Endangered Species: Spending Cuts Hurt Wildlife and the Economy

There are over a thousand plants and animals on the endangered species list, and congressional spending cuts may do little to help them or the economy. Programs aimed at saving wildlife from extinction are being drastically reduced or eliminated in the Continuing Resolution. Moreover, congressional budget cuts could also put economic growth and recovery on the endangered species list.

A new report by Goldman Sachs says Continuing Resolution cuts could slow GDP growth by about two percent.  GDP, or Gross Domestic Product, is the measure of all goods and services produced in the United States. If GDP drops, so do the number of jobs, and many of those jobs are connected to wildlife conservation, water restoration and managing invasive species.

Waterfowl in flight over wetlands at Chincoteague National Wildlife Refuge, Southern end of Assateague Island, VA.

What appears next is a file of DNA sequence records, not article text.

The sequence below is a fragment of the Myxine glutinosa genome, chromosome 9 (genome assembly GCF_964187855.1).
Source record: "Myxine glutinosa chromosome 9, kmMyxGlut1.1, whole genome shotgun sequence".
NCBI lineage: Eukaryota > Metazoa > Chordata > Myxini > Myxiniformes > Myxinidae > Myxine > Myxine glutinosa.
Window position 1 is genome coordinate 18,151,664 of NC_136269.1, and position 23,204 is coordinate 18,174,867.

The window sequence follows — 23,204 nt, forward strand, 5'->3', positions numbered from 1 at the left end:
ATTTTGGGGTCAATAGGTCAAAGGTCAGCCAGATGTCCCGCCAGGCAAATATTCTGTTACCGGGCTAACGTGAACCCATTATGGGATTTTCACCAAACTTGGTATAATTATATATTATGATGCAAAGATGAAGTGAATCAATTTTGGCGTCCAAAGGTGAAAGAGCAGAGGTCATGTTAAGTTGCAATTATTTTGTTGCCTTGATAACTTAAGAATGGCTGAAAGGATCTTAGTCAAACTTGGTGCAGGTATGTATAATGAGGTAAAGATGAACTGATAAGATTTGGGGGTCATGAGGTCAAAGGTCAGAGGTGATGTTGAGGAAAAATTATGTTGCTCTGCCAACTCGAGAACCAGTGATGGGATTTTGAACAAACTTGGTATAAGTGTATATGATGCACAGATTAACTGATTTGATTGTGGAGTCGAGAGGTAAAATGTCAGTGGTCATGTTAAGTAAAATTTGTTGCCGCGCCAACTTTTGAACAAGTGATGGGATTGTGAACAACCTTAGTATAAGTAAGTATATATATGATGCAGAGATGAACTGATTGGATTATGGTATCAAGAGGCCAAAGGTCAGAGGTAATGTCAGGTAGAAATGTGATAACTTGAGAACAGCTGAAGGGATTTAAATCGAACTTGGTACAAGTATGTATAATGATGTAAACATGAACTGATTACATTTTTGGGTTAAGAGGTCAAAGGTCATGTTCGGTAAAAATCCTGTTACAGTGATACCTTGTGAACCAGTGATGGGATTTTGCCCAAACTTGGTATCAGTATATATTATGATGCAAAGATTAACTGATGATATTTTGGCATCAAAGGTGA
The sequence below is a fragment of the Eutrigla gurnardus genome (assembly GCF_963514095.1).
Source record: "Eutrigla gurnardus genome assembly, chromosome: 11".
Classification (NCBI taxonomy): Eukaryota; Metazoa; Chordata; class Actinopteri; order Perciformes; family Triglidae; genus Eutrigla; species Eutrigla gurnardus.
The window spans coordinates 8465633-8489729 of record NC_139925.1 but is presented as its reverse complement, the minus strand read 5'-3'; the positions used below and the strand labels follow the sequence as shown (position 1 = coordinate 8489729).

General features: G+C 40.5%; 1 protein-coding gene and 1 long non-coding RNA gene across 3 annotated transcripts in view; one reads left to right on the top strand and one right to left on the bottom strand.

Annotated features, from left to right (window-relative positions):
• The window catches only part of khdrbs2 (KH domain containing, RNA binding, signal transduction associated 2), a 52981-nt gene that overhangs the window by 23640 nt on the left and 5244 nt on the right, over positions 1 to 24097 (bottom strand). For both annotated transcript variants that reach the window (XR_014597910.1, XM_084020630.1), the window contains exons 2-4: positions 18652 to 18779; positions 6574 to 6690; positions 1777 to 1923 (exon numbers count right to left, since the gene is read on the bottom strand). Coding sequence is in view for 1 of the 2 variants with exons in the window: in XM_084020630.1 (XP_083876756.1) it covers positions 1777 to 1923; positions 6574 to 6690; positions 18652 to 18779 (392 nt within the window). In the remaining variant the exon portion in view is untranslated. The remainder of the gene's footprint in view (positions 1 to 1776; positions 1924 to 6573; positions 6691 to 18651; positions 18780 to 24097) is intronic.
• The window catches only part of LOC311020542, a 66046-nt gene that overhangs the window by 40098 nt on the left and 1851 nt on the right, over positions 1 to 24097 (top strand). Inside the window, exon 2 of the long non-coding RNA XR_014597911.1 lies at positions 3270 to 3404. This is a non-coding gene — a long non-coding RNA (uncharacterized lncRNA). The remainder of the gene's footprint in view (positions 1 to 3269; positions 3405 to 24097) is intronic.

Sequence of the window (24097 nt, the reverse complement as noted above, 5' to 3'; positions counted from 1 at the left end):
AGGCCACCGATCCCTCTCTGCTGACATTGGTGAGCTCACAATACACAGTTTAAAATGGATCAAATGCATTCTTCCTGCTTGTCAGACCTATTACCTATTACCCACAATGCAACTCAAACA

State and Tribal Wildlife Grants, for example, create jobs in every state by preventing plants and animals from becoming endangered species. The program employs biologists who work with landowners and land management agencies on conservation efforts. These grants also promote jobs by allowing states to hire local labor to restore natural habitats, which improve fish and wildlife. Hunters, anglers, wildlife biologists, conservationists, birdwatchers, hikers, campers and and nature-based business all benefit from a healthy environment teeming with wildlife. Unfortunately, State and Tribal Wildlife Grants is just one of many vital programs that will be completely eliminated under the Continuing Resolution.

Congress can protect our economy and our natural resources without sacraficing both. You can speak up for wildlife by visiting NWF’s Action Center.

Published: March 4, 2011